5 Sinanglay—tilapia, karpa or puyo (martiniko) fish garnished with chopped onions, ginger, tomatoes, and sour iba (kamias.) The fish is wrapped in fresh dasheen bush leaves and cooked low fire with thick gota (coconut milk) and a dash of hot peppers.

6. Baduya (Sinapot) is very popular with the children. Ripe native bananas dipped in cornstarch are fried. Versions like caling-quing (Bicol camote fries,) tinanok (boiled camote,) and banana/camote cue and linabonan na camote (boiled sweet potato) are excellent meriendas.

7. Sina’sa , common in Rinconada towns like Baao, Nabua, Iriga, Bato, and Buhi is made from charcoal-roasted freshwater fish like puyo (martiniko,) talusog (snakehead) or tilapia. It is garnished with finely chopped tomatoes, ginger, fresh onions, red peppers and a dash of vinegar.

8. Bokayo—young coconut meat, cooked brown with sankaka, sweet caramel prepared from sugar cane.

9. Paksiw na Casili—fresh-water eel (burirawan) cooked in vinegar, ginger, onions, pepper leaves, and black pepper. Paksiw can also be prepared from fish like mirapina, tuna, carpa or tilapia. Frying the eel and fish are good cooking options.

10. Tinuktok na Hito—a soup dish of chopped hito fish and young coconut made into fish balls with garlic, ginger, onions and red peppers; fresh camote tops or breadfruit slices (ogob or og-og.) are added.

11. Piga nin Carpa—carp ovaries and eggs sautéed with ginger, onions, garlic and marigoso (bitter melon.)

12. Adobong Orig—cubed pork meat cooked slowly on its lard with rock salt to taste and black pepper.

13. Tinolang Manok—hot soup of native chicken with lemon grass, fresh green papaya, sayote, calunggay (moringa) and pepper leaves.

14. Ogama—small boiled crabs dipped on salted vinegar, sili ng labuyo (tiny red peppers,) garlic, and onions.

15. Pinuyos—sticky rice with coconut milk and a dash of salt wrapped in banana leaves also called Binugtong. Ibos, a similar version is glutinous rice wrapped in young coconut leaves.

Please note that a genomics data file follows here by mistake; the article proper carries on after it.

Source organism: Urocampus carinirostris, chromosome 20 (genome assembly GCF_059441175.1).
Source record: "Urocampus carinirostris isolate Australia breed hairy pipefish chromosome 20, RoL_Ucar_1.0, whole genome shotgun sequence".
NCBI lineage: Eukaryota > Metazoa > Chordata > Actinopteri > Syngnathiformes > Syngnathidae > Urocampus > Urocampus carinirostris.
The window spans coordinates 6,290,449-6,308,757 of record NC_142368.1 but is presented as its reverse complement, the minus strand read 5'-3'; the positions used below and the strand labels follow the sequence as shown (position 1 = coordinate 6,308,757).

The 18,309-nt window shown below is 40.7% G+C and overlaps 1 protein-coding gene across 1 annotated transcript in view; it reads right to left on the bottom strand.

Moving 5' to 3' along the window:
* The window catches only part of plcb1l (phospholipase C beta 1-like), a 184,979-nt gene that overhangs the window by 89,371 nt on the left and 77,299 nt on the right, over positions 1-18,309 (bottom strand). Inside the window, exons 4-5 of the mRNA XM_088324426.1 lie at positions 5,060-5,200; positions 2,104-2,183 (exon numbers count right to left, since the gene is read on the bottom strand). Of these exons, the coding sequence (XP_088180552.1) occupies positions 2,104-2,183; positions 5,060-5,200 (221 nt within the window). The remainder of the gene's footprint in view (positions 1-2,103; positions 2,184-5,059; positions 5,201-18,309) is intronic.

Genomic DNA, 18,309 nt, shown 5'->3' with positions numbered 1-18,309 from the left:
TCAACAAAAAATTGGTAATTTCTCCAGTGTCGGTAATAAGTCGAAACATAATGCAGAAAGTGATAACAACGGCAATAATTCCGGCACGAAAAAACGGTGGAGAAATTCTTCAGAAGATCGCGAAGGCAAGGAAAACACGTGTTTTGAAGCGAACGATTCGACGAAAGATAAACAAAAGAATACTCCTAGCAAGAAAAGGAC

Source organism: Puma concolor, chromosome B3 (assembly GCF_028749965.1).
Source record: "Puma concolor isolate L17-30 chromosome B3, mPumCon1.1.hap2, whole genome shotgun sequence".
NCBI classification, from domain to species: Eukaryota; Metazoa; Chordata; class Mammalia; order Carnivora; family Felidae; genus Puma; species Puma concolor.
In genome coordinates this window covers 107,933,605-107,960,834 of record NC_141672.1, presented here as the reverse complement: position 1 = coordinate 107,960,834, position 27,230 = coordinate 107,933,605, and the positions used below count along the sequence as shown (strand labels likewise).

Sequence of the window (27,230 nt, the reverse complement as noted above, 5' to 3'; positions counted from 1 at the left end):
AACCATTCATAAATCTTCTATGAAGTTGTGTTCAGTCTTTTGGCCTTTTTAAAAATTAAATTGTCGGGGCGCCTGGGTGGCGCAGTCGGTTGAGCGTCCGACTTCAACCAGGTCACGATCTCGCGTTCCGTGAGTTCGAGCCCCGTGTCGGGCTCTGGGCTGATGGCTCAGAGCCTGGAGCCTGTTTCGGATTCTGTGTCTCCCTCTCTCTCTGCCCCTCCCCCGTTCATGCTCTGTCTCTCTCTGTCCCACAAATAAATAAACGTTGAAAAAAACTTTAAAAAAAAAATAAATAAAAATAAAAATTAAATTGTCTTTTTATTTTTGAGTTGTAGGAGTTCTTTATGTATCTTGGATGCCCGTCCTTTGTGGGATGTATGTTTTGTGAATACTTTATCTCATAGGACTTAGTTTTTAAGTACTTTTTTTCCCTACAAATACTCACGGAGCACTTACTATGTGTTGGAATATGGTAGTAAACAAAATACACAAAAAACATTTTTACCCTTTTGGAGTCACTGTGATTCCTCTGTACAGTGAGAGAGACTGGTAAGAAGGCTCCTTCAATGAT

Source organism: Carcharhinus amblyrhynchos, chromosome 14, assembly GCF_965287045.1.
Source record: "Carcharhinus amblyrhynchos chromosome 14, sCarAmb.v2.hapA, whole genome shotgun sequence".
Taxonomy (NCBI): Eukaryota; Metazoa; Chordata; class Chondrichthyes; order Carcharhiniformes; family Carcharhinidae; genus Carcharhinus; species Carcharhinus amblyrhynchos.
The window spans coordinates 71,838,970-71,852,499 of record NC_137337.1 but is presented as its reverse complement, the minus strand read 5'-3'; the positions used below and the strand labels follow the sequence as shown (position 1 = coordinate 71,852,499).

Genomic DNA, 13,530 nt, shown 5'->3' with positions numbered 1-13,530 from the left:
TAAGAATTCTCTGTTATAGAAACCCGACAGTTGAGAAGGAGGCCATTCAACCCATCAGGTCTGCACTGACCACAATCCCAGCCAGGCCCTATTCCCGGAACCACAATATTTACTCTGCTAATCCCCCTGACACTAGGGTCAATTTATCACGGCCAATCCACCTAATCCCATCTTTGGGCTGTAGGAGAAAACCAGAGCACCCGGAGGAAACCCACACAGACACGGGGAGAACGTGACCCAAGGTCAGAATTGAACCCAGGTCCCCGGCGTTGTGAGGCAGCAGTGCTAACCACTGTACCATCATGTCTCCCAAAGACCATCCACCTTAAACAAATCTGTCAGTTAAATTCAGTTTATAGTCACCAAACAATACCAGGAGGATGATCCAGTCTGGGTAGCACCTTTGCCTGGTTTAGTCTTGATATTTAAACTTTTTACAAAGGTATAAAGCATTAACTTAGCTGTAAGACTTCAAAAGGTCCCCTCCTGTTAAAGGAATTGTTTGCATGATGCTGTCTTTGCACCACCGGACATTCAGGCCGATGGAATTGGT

16. Sinabawan na Carabao—hot soup made from young tender carabao or beef meat with taro roots, pechay leaves, cabbage, and red pepper.

17. Lechon—roasted pig of Bicol is usually flavored with rock salt and tamarind leaves. It is served with a brown sarsa (sauce) made of roasted pork liver.

18. Balaw—baby shrimp fries, wrapped in banana leaves, flavored with generous lemonsito (calamansi) juice and cooked over rice.

19. Pancit Bato—noodle dish flavored with chorizo, slices of fish cake, pork or chicken meat, and wrapped in banana leaves.

20. Miswa—hair-thin white noodle soup with hibi (dried baby shrimps) and sliced green patola.

21. Sinugbang Talong—charcoal-cooked barbecued eggplant with a dash of lemonsito (calamansi) juice and salt. Talong can go with fresh garden tomatoes, dina’ilan with lemon.

22. Balaw—shrimp fries sautéed in oil, pork meat, green peppers, and lemon juice. Balaw goes well with blanched camote tops, kangkong, or upo (white squash.)

23. Linubak—boiled green bananas, taro or camoteng cahoy (cassava roots) pounded with grated young coconut, milk, and sugar.

24. Su’so—fresh water spiral black snails or river clams boiled with coconut milk, bamboo or pako (fern shoots,) onions, garlic and ginger.

25. Dila-Dila is sold by itinerant vendors on the street together with suman. It’s made of grounded glutinous rice, deep fried and topped with glazed sugar cane caramel (sankaka.)

Bicol cuisine is mainly dominated by the use of coconut and its derivative products. Scrumptiously hot with fresh siling labuyo and black peppercorns, the native Bicolano food is a fusion of Asian-Polynesian influences as demonstrated by the use of exotic lemon grass and tropical edible plants like dasheen bush, libas, lubi-lubi, kangkong, and calunggay which grow abundantly in the region. =0=